A Rational Theory of Miracles: on Pharmacology, Transindividuation, an Interview with Bernard Stiegler

Autumn 2012

Bernard Stiegler (BS) was interviewed by Ben Roberts (BR), Jeremy Gilbert (JG) and Mark Hayward (MH)

MH There are two concepts which are at the centre of your work, the concept of technics and the concept of individuation. Could you say something about the role these two concepts play in your work and how your engagement with them has changed over time?

BS Certainly. I’ll try to do that. I’ve worked for nearly thirty years on the concept of memory. The starting point for my work is the question of memory in Plato; more precisely, in what Plato calls ‘anamnesis’, that strange memory recalling a time that has not been lived by my body. This is also a way of posing the fundamental transcendental question, because in the end Plato’s concept of anamnesis is in a certain sense the concept of the origin of the transcendental. At the same time, I was asking this question as it had already been broached by Derrida. I was thus also interrogating the relation between anamnesis and hypomnesis; that is, between artificial memory and writing. In fact in the beginning I wasn’t studying philosophy, but linguistics and poetics.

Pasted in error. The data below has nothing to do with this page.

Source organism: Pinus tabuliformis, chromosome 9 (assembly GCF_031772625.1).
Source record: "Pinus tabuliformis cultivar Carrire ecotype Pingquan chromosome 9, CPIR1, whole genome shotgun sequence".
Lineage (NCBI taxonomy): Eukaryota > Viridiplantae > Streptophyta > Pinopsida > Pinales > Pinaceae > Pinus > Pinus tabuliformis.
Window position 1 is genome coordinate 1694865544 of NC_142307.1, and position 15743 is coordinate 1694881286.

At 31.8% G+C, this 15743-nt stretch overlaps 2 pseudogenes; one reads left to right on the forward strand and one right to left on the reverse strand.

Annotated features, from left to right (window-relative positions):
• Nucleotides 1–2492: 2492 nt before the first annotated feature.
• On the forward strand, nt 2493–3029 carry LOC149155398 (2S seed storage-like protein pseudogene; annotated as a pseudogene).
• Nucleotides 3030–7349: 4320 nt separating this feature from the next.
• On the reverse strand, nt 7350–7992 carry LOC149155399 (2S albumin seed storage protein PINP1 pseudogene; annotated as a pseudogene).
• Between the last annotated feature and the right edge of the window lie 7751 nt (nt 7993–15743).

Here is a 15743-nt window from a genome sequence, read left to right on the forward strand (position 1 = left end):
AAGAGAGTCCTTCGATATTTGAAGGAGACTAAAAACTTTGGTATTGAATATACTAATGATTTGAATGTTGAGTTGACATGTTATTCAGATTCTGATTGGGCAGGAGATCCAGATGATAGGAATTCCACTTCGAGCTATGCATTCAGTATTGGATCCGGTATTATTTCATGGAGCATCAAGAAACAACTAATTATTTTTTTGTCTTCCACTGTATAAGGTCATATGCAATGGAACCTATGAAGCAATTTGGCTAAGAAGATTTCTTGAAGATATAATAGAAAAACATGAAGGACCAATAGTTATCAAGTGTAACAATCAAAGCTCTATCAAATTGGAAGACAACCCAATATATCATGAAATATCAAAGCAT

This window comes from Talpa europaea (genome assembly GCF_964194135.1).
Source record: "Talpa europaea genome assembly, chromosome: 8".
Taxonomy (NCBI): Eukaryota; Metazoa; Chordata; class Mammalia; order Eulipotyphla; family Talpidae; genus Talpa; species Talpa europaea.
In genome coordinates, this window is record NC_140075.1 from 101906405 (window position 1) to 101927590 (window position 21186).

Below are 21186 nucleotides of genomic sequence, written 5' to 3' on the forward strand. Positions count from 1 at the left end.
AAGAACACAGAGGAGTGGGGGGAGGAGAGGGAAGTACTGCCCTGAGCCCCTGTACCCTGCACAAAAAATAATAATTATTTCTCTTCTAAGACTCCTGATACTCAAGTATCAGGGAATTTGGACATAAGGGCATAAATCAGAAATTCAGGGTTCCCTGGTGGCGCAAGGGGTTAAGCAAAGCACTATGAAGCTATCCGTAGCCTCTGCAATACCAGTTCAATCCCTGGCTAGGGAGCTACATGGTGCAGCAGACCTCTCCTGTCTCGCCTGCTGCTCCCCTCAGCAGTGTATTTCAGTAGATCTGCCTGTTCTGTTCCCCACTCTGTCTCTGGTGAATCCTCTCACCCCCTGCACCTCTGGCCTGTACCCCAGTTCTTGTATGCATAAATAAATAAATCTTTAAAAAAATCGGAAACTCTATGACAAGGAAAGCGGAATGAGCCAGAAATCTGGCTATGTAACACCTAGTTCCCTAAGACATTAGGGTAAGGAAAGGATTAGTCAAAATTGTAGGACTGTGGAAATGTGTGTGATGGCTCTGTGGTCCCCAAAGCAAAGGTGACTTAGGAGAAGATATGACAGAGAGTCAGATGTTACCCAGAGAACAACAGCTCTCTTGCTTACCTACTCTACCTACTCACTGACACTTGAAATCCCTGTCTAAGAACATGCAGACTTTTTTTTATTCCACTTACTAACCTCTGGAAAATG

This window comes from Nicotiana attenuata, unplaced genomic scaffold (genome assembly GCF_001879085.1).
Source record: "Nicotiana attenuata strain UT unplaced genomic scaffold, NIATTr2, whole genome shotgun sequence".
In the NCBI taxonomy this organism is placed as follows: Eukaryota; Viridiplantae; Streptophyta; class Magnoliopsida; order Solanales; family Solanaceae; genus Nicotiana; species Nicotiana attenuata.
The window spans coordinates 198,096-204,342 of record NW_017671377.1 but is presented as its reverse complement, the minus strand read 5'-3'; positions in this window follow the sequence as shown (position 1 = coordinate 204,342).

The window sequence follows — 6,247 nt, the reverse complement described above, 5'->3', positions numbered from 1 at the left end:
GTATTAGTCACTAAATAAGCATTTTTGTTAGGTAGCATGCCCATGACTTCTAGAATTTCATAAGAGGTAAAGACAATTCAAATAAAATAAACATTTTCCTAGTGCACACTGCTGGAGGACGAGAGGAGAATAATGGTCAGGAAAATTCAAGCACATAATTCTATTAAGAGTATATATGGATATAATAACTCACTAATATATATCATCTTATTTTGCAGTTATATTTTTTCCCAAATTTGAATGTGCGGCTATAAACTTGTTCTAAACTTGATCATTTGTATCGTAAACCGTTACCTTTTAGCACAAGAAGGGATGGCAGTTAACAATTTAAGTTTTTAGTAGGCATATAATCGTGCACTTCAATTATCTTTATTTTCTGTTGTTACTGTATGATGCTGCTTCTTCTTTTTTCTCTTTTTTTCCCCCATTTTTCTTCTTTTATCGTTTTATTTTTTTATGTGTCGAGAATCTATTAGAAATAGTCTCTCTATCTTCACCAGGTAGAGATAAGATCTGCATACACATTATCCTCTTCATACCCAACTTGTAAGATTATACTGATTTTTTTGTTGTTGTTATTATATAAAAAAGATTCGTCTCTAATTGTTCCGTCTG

NF 77 Bernard Stiegler: Technics, Politics, Individuation